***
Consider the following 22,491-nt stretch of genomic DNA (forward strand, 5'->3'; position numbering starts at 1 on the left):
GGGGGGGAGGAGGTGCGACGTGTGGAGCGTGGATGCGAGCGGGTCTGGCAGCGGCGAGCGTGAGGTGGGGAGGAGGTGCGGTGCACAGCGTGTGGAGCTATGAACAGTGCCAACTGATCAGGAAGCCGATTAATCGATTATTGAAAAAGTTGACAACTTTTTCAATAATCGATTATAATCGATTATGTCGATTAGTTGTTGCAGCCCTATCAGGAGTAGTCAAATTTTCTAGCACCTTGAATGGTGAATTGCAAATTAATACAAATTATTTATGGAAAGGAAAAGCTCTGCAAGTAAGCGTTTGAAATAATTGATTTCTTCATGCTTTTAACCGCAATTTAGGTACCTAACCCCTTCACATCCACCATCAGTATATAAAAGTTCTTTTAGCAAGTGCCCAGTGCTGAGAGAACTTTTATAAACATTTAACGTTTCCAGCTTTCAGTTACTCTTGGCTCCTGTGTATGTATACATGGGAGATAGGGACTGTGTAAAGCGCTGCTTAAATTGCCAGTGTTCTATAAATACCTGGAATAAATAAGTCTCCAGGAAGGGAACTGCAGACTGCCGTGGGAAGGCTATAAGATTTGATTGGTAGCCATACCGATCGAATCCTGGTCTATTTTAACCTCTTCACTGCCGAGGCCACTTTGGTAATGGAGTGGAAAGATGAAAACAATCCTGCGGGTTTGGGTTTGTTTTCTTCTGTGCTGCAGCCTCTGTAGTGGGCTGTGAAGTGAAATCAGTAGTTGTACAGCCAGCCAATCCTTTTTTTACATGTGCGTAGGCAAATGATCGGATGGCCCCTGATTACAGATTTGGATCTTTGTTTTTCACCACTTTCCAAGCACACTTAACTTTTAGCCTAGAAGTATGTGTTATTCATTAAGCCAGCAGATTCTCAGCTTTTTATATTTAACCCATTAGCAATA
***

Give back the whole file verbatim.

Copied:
Consider the following 22,491-nt stretch of genomic DNA (forward strand, 5'->3'; position numbering starts at 1 on the left):
GGGGGGGAGGAGGTGCGACGTGTGGAGCGTGGATGCGAGCGGGTCTGGCAGCGGCGAGCGTGAGGTGGGGAGGAGGTGCGGTGCACAGCGTGTGGAGCTATGAACAGTGCCAACTGATCAGGAAGCCGATTAATCGATTATTGAAAAAGTTGACAACTTTTTCAATAATCGATTATAATCGATTATGTCGATTAGTTGTTGCAGCCCTATCAGGAGTAGTCAAATTTTCTAGCACCTTGAATGGTGAATTGCAAATTAATACAAATTATTTATGGAAAGGAAAAGCTCTGCAAGTAAGCGTTTGAAATAATTGATTTCTTCATGCTTTTAACCGCAATTTAGGTACCTAACCCCTTCACATCCACCATCAGTATATAAAAGTTCTTTTAGCAAGTGCCCAGTGCTGAGAGAACTTTTATAAACATTTAACGTTTCCAGCTTTCAGTTACTCTTGGCTCCTGTGTATGTATACATGGGAGATAGGGACTGTGTAAAGCGCTGCTTAAATTGCCAGTGTTCTATAAATACCTGGAATAAATAAGTCTCCAGGAAGGGAACTGCAGACTGCCGTGGGAAGGCTATAAGATTTGATTGGTAGCCATACCGATCGAATCCTGGTCTATTTTAACCTCTTCACTGCCGAGGCCACTTTGGTAATGGAGTGGAAAGATGAAAACAATCCTGCGGGTTTGGGTTTGTTTTCTTCTGTGCTGCAGCCTCTGTAGTGGGCTGTGAAGTGAAATCAGTAGTTGTACAGCCAGCCAATCCTTTTTTTACATGTGCGTAGGCAAATGATCGGATGGCCCCTGATTACAGATTTGGATCTTTGTTTTTCACCACTTTCCAAGCACACTTAACTTTTAGCCTAGAAGTATGTGTTATTCATTAAGCCAGCAGATTCTCAGCTTTTTATATTTAACCCATTAGCAATA